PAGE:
International, interdisciplinary, intense. The biennial conference of the European Rural History Organisation (EURHO) at the Swedish University of Agricultural Sciences and Uppsala University, in Sweden, lived up to the ReSEED team’s expectations. The Rural History 2021 took place one year later, from 20-23 of June 2022, due to challenges related to the Covid-19 pandemic. It was worth waiting for it, according to researcher Carlos Manuel Faísca: “Its international dimension allowed us to exchange knowledge with researchers from very different realities, enabling enriching perspectives to our work”.
The session “Seeds and agricultural changes in Europe (XV-XX centuries)” organised by the ReSEED Team at the Rural History Conference in Uppsala, Sweden.
Faísca and Alberto González organised the session “Seeds and agricultural changes in Europe (XV-XX centuries)” and presented a communication on this subject. Principal Investigator Dulce Freire and researcher Leonardo Aboim Pires contributed with the paper “Selecting, electing, eliminating: fruit production and agricultural improvement in Portugal, c. 1750- c.1850”. González evaluation of the session was positive: “It had a large audience and a high level of acceptance. There were interesting questions and feedback, which lasted beyond the session itself”.
Freire pointed out both the discussion about specific aspects (such as those related to wheat and rye varieties) and more general issues by the comparison with other countries, namely Sweden. She also participated in another session, called “Developing a taste for the new: Global exchange and regional adoption of foods” with the communication “From farm to fork: new crops challenging agriculture and food in the Iberian Peninsula (16th and 18th centuries)”.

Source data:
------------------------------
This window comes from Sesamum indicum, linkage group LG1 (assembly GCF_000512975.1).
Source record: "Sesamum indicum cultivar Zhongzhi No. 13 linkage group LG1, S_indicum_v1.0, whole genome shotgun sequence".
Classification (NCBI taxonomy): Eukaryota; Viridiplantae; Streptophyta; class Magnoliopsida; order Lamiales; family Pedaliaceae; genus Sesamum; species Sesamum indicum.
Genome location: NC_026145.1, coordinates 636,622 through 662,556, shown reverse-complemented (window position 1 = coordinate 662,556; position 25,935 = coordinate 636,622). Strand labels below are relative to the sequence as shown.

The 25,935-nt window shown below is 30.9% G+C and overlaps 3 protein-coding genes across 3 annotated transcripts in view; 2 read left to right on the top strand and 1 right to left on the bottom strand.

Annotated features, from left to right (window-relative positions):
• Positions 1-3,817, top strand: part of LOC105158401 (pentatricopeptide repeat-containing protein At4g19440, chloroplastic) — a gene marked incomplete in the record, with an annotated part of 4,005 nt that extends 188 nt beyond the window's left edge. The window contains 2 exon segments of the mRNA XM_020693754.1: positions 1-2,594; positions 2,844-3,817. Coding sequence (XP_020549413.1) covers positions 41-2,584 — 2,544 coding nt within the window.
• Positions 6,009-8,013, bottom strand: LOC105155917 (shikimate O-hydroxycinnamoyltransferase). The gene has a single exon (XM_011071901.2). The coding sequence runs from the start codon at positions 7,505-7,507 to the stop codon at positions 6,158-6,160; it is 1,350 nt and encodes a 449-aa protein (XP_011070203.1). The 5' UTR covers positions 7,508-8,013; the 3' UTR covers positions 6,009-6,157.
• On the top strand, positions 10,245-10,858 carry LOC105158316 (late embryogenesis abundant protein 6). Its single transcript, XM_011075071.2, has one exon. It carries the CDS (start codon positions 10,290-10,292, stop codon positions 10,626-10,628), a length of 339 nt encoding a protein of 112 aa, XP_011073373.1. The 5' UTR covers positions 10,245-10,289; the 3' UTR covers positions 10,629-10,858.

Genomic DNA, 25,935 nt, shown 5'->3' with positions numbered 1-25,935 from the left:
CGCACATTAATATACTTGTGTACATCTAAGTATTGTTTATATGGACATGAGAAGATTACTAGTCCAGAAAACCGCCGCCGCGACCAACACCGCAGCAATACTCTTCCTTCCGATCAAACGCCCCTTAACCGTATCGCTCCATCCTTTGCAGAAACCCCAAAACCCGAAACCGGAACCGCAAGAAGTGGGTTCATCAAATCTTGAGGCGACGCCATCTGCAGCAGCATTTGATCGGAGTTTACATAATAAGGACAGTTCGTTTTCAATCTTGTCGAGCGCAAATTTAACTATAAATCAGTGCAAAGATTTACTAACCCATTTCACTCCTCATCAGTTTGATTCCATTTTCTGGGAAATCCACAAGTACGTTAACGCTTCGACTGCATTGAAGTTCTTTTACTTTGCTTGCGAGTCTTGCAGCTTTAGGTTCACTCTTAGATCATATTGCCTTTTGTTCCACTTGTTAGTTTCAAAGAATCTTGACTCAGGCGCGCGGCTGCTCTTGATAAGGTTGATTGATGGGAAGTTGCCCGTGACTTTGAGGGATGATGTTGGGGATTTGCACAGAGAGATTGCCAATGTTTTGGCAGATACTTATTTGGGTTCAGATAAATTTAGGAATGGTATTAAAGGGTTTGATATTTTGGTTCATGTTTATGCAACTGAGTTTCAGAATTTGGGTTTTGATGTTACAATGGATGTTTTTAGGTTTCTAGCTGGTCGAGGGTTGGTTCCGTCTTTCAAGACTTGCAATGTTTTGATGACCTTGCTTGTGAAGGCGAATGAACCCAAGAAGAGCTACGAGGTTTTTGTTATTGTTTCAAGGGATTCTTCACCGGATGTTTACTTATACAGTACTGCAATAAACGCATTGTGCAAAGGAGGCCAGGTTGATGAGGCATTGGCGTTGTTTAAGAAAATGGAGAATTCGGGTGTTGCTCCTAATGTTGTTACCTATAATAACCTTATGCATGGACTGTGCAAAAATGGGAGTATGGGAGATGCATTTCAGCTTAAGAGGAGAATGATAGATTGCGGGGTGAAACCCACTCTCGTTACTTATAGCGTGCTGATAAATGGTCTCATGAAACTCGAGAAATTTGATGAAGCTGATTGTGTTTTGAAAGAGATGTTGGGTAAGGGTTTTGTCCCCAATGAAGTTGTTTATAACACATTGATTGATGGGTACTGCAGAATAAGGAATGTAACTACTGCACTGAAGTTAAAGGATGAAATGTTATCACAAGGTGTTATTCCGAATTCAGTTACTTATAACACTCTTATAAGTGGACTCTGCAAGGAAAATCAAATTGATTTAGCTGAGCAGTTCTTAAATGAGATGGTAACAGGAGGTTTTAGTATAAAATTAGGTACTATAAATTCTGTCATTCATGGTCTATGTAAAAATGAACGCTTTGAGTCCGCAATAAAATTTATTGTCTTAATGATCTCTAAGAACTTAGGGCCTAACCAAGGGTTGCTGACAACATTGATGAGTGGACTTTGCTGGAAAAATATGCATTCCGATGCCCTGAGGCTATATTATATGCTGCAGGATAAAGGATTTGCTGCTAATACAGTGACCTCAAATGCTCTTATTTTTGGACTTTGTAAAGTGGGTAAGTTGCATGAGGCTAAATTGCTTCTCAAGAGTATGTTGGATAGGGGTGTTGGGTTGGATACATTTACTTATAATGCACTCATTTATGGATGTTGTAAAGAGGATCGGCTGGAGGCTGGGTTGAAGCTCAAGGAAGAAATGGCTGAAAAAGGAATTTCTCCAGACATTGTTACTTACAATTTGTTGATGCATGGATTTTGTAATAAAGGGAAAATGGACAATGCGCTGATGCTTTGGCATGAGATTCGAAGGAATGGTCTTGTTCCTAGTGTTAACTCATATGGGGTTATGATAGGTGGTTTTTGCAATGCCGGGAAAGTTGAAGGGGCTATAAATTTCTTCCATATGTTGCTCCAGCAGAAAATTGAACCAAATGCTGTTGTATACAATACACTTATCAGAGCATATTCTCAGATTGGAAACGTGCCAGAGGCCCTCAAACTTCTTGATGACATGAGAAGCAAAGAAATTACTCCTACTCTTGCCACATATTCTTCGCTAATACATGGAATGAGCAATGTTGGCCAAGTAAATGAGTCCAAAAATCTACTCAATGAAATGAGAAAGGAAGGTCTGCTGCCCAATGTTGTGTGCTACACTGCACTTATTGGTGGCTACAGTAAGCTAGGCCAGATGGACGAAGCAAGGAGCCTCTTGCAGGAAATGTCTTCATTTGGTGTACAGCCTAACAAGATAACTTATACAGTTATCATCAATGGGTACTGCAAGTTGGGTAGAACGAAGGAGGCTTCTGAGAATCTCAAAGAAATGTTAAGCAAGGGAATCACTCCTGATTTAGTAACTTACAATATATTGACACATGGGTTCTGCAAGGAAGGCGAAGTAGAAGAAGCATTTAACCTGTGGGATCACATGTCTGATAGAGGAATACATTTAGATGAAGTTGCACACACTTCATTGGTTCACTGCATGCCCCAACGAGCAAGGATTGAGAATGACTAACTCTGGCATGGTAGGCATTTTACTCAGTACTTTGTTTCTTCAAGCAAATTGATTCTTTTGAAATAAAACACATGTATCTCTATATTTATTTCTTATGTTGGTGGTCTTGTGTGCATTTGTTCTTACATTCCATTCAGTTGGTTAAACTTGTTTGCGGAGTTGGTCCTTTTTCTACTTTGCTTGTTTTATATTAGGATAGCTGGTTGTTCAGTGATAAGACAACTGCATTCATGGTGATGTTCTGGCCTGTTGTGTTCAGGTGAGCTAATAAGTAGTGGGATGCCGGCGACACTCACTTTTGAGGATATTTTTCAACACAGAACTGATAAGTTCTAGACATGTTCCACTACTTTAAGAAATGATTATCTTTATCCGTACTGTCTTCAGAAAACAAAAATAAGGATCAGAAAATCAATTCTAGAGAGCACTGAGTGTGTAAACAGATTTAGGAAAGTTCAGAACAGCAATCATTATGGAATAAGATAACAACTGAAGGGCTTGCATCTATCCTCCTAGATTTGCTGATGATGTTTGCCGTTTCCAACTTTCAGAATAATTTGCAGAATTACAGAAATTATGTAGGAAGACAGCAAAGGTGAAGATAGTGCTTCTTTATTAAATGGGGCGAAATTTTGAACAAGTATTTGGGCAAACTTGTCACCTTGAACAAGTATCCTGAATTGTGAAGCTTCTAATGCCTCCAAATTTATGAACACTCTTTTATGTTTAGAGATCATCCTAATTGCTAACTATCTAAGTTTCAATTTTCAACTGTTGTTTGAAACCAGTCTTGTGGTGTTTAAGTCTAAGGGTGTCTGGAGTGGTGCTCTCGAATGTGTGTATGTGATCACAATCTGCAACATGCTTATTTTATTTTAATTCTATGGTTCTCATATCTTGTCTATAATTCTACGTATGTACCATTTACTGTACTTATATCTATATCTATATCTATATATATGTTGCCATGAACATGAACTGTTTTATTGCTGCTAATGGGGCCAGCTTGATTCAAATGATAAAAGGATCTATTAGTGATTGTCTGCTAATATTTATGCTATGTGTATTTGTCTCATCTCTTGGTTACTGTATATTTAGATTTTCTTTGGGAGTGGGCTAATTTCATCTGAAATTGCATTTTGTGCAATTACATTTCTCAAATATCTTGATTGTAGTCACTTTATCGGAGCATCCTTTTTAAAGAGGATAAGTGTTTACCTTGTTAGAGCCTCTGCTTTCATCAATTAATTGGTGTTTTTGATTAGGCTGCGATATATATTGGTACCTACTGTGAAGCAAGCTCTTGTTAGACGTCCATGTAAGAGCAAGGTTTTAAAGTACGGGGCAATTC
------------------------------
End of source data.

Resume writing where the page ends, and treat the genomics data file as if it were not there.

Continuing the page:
Principal Investigator Dulce Freire presenting the paper “From farm to fork: new crops challenging agriculture and food in the Iberian Peninsula (16th and 18th centuries)” at the Rural History Conference in Uppsala, Sweden.
In the panels or in the talks during the breaks, it was possible to connect with researchers from different fields and discuss key issues for ReSEED. Aboim Pires highlighted the sessions “New perspectives on grain storage”, “History of Horticulture” and “Maize for the people”. The latter discussed one of the project´s current study objects, offering the opportunity to learn about social processes surrounding the introduction and cultivation of maize in other European areas.
The researchers representing the ReSEED Project at the Rural History Conference in Uppsala, from the left: Alberto González, Carlos Manuel Faísca, Leonardo Aboim Pires and Dulce Freire.
Another relevant debate focused on the evolution of local varieties of dryland cereals – wheat and rye – from the knowledge obtained by archaeobotany. Keynote speaker at the conference and professor emeritus at the Swedish University of Agricultural Sciences, Janken Myrdal also discussed an approach to sources and the construction of knowledge very similar to what ReSEED has been doing.
The summer house of botanist Carl Linnaeus was visited by the team in an excursion organised by the conference. This historic site was built in 1762 when he was already a famous scientist and professor at Uppsala University, on the verge of receiving the title of a nobleman.
“As it was very difficult for students to go home for their summer holidays, many chose to stay in nearby farmers’ houses and spent the season in private lessons with him”, added Dulce Freire.
An 18th-century agricultural landscape with forest, fields, grazing paddocks, a cabbage field and a hop garden has been recreated by the County Council.
The vegetable garden integrates the agricultural landscape of the 18th century recreated in the property.